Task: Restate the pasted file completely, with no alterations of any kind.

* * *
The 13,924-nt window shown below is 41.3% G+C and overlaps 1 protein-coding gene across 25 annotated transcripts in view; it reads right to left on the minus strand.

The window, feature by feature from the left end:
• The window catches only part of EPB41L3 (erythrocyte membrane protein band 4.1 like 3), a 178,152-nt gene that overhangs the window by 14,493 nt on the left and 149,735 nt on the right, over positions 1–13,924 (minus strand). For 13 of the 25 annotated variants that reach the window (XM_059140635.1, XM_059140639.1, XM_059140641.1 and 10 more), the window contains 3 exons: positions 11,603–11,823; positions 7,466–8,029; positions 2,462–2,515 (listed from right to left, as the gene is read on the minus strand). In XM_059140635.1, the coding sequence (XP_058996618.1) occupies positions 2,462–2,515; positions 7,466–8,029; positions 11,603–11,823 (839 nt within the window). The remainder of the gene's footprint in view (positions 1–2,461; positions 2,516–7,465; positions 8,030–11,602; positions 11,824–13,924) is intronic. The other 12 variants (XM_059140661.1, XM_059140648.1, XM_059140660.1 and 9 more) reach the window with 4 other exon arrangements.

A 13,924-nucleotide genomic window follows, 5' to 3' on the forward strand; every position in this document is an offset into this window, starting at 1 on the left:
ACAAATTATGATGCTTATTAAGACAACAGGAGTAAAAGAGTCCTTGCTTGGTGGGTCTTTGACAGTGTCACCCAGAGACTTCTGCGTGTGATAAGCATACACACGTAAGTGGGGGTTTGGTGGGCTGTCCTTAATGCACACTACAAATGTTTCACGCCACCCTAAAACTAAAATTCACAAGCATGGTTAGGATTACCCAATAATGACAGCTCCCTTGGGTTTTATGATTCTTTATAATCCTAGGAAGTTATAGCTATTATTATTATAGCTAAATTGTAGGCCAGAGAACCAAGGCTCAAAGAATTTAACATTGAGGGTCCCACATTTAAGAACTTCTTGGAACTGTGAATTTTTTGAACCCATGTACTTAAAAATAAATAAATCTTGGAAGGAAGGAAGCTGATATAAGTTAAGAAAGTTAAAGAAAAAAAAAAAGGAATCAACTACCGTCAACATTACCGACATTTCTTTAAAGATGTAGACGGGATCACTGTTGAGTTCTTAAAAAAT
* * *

The 13,924-nt window shown below is 41.3% G+C and overlaps 1 protein-coding gene across 25 annotated transcripts in view; it reads right to left on the minus strand.

The window, feature by feature from the left end:
• The window catches only part of EPB41L3 (erythrocyte membrane protein band 4.1 like 3), a 178,152-nt gene that overhangs the window by 14,493 nt on the left and 149,735 nt on the right, over positions 1–13,924 (minus strand). For 13 of the 25 annotated variants that reach the window (XM_059140635.1, XM_059140639.1, XM_059140641.1 and 10 more), the window contains 3 exons: positions 11,603–11,823; positions 7,466–8,029; positions 2,462–2,515 (listed from right to left, as the gene is read on the minus strand). In XM_059140635.1, the coding sequence (XP_058996618.1) occupies positions 2,462–2,515; positions 7,466–8,029; positions 11,603–11,823 (839 nt within the window). The remainder of the gene's footprint in view (positions 1–2,461; positions 2,516–7,465; positions 8,030–11,602; positions 11,824–13,924) is intronic. The other 12 variants (XM_059140661.1, XM_059140648.1, XM_059140660.1 and 9 more) reach the window with 4 other exon arrangements.

A 13,924-nucleotide genomic window follows, 5' to 3' on the forward strand; every position in this document is an offset into this window, starting at 1 on the left:
ACAAATTATGATGCTTATTAAGACAACAGGAGTAAAAGAGTCCTTGCTTGGTGGGTCTTTGACAGTGTCACCCAGAGACTTCTGCGTGTGATAAGCATACACACGTAAGTGGGGGTTTGGTGGGCTGTCCTTAATGCACACTACAAATGTTTCACGCCACCCTAAAACTAAAATTCACAAGCATGGTTAGGATTACCCAATAATGACAGCTCCCTTGGGTTTTATGATTCTTTATAATCCTAGGAAGTTATAGCTATTATTATTATAGCTAAATTGTAGGCCAGAGAACCAAGGCTCAAAGAATTTAACATTGAGGGTCCCACATTTAAGAACTTCTTGGAACTGTGAATTTTTTGAACCCATGTACTTAAAAATAAATAAATCTTGGAAGGAAGGAAGCTGATATAAGTTAAGAAAGTTAAAGAAAAAAAAAAAGGAATCAACTACCGTCAACATTACCGACATTTCTTTAAAGATGTAGACGGGATCACTGTTGAGTTCTTAAAAAAT